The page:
Precisely at eleven, the air inside and out filled with the ringing of church bells across town. Baptist, Presbyterians, Lutherans, even the Catholic Church, rang in unison. Feet skidded on the floor as the congregation rose and the doors flew open. At first, the sound was minimal.
Soft voices.
Tiny voices.
 Yet, as they marched in the words to the child’s hymn, Jesus Loves Me, became loud and clear. Even though they were too small to be seen over the heads of adults, the palm leaves cut from green construction paper waved with conviction back and forth. When they reached the first pew, the children stopped, lining the inside of the center aisle. Behind them a single line took up the center. The adult choir joined in with the children. Their voices in harmony echoed and filled the rafters of the structure until the windows vibrated. This was all that is should be. Muriel’s heart expanded and to her surprise, tears glistened at the corner of her eyes.
She watched as the minister, Reverend Finlay, walked passed. Later, after the service, they would all gather at the fellowship hall for a pot luck dinner. Plates of golden brown fried chicken, a staple of any southern gathering from weddings to funerals would dominate the table. To be sure not a chicken would be left alive within a fifty mile radius.  Other offerings included bowls of creamy southern potato salad, and baked beans sprinkled with dark ground sugar would wait to be plundered. All would be washed away with sweet ice tea.
Then, one by one, mothers and fathers would grasp their children’s hands as they cross the streets to gather at the central park. Under the watchful gaze of General Archibald Saunders, Mayor Moore would preside in the one-hundred thirty-fourth Easter Egg Hunt. It happened this way, generation after generation. Grandmothers and grandfathers handed down the tradition to their children, then mothers and fathers passed it on to their offspring, and to Muriel, it was a glorious rite of spring.  In small towns, traditions and families ran deep.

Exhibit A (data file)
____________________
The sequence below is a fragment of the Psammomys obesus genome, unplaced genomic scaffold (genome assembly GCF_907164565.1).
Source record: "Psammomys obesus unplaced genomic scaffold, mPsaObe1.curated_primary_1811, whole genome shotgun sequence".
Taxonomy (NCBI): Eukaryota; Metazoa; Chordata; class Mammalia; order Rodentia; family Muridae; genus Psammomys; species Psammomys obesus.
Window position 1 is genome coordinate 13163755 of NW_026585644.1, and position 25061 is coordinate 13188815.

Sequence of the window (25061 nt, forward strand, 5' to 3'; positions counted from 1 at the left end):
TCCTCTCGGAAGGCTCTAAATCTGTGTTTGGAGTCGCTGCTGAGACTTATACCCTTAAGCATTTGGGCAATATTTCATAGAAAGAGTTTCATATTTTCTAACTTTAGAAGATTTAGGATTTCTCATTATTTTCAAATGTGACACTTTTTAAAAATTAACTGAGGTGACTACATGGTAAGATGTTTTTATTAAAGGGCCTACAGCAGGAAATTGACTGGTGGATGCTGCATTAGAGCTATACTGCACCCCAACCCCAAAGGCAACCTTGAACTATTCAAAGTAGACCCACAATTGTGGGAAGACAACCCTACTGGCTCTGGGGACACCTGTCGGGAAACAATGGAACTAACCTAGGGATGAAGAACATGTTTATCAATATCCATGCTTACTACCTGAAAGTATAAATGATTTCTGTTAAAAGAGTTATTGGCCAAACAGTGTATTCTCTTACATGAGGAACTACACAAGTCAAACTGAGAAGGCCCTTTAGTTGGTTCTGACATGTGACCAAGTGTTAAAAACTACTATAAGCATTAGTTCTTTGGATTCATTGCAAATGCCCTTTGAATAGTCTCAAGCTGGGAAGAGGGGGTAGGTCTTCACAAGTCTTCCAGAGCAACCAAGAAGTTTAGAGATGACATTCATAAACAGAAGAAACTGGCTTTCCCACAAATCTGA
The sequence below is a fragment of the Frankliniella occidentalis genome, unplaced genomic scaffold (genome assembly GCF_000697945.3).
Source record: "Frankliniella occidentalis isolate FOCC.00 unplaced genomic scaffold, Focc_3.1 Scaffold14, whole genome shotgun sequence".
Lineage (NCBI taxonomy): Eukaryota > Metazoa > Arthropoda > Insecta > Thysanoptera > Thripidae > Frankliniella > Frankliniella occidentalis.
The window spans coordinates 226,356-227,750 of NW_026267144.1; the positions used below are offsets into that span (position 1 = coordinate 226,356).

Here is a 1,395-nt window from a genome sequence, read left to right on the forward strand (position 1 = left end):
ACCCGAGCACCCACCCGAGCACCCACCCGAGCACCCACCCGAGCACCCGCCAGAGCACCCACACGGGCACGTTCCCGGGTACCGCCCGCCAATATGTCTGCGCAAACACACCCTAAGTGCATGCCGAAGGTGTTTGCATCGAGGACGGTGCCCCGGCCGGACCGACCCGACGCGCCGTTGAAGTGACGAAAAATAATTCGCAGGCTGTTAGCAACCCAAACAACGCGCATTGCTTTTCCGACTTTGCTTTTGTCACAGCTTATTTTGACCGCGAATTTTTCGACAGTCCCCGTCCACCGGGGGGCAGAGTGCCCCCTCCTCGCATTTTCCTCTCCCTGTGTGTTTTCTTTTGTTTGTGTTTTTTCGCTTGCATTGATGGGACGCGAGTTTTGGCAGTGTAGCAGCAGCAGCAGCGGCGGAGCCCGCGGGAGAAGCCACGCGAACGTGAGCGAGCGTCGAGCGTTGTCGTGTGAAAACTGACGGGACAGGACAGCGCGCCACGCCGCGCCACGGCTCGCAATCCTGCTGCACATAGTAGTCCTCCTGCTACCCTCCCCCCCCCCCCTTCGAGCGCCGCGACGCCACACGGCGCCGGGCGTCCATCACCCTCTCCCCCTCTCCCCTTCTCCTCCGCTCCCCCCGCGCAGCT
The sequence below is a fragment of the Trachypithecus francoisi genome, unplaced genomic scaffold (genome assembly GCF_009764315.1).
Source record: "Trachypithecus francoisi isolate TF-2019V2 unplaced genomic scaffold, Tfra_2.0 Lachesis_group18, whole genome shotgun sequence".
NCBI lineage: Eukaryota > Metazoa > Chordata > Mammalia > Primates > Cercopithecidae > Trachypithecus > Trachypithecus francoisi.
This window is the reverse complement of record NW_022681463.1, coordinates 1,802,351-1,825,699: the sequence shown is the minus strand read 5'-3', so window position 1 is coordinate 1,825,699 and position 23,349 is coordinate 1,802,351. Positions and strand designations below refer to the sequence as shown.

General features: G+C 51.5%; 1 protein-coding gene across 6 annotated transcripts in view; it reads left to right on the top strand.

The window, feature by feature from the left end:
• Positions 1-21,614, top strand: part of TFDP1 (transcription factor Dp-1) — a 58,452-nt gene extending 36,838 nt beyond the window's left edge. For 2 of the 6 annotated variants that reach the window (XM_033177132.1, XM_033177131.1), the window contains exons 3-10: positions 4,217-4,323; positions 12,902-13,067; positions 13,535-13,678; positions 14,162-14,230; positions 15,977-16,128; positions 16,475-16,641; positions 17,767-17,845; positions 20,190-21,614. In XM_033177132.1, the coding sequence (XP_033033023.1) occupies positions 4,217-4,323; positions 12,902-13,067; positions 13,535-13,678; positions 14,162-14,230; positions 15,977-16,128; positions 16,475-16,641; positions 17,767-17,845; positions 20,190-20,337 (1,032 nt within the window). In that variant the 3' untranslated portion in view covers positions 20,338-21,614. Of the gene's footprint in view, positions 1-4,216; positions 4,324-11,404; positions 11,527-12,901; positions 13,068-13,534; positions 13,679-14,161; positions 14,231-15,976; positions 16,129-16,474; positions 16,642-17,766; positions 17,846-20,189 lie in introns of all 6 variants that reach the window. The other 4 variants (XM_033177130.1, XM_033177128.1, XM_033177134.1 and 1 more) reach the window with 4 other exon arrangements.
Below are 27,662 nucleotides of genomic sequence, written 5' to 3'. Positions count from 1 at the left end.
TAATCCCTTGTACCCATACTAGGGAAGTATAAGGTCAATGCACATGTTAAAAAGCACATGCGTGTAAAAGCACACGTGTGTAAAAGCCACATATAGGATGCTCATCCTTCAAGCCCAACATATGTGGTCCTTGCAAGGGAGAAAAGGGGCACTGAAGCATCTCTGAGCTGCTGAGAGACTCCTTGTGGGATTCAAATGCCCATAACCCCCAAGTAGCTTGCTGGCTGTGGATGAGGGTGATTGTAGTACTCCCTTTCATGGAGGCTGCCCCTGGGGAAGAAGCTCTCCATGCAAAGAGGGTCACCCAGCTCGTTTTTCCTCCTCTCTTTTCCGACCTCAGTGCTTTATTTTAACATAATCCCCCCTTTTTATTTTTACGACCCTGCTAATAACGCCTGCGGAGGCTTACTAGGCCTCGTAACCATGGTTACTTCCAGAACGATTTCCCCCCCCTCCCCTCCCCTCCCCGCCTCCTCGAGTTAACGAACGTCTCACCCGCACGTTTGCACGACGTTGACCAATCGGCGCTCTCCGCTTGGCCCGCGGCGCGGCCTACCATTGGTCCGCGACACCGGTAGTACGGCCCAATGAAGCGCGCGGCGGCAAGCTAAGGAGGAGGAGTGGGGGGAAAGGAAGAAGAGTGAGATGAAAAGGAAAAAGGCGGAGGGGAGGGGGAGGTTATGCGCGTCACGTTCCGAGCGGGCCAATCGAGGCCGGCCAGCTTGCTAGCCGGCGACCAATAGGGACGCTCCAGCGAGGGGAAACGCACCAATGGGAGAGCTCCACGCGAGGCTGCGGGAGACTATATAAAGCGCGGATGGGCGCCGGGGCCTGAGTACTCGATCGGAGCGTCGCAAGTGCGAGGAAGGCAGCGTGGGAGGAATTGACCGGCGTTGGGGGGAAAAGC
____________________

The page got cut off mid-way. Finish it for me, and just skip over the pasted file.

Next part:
Yes, Miss Muriel mused. The more things change, the more they stay the same.
“Blessings to all who enter here today,” Reverend Finlay’s voice boomed. “May the Lord grant you peace.”

Happy Easter to everyone from my home and the folks at Rebel’s Crossroads.
Nan O’Berry

Other stories set in Rebel's Crossroads can be found on Amazon, Barnes and Nobles, Smashwords, and other fine retailers....

 

17 comments:

  1. A Happy Easter to you too, Nan. Did you draw upon your own memories of Easter services in the chapter above? My cherished memory is from all us kids being marched onto the altar after Sunday School and singing for the church (songs like "He's Got the Whole World in His Hands") and then we'd be handed bags of candy by the Preacher as we left the church.

    ReplyDelete
    Replies
    1. Yes, a few. Growing up in a very small church everyone knew everyone. I can remember all the colors of the ladies of the church and those pill box hats. Thanks for stopping by, Gerald. Have a great Easter.

      Delete
  2. Great story! I can only imagine what Miss Muriel is up to. :)

    I agree, Gerald. I remember lots of stories just like that. And for Palm Sunday, we'd always have those palm fronds to carry into the church. :)

    ReplyDelete
    Replies
    1. Oh, Miss Muriel is always up to something. I remember cutting out those leaves. Of course some of the boys would use them to bop others on the head. It was always so magical when we were young its a shame we can't go back to that time period. Have a great Easter Markee

      Delete
    2. You, too, Nan! And yes on the bopping. LOL! I remember that part. LOL!

      Delete
  3. Replies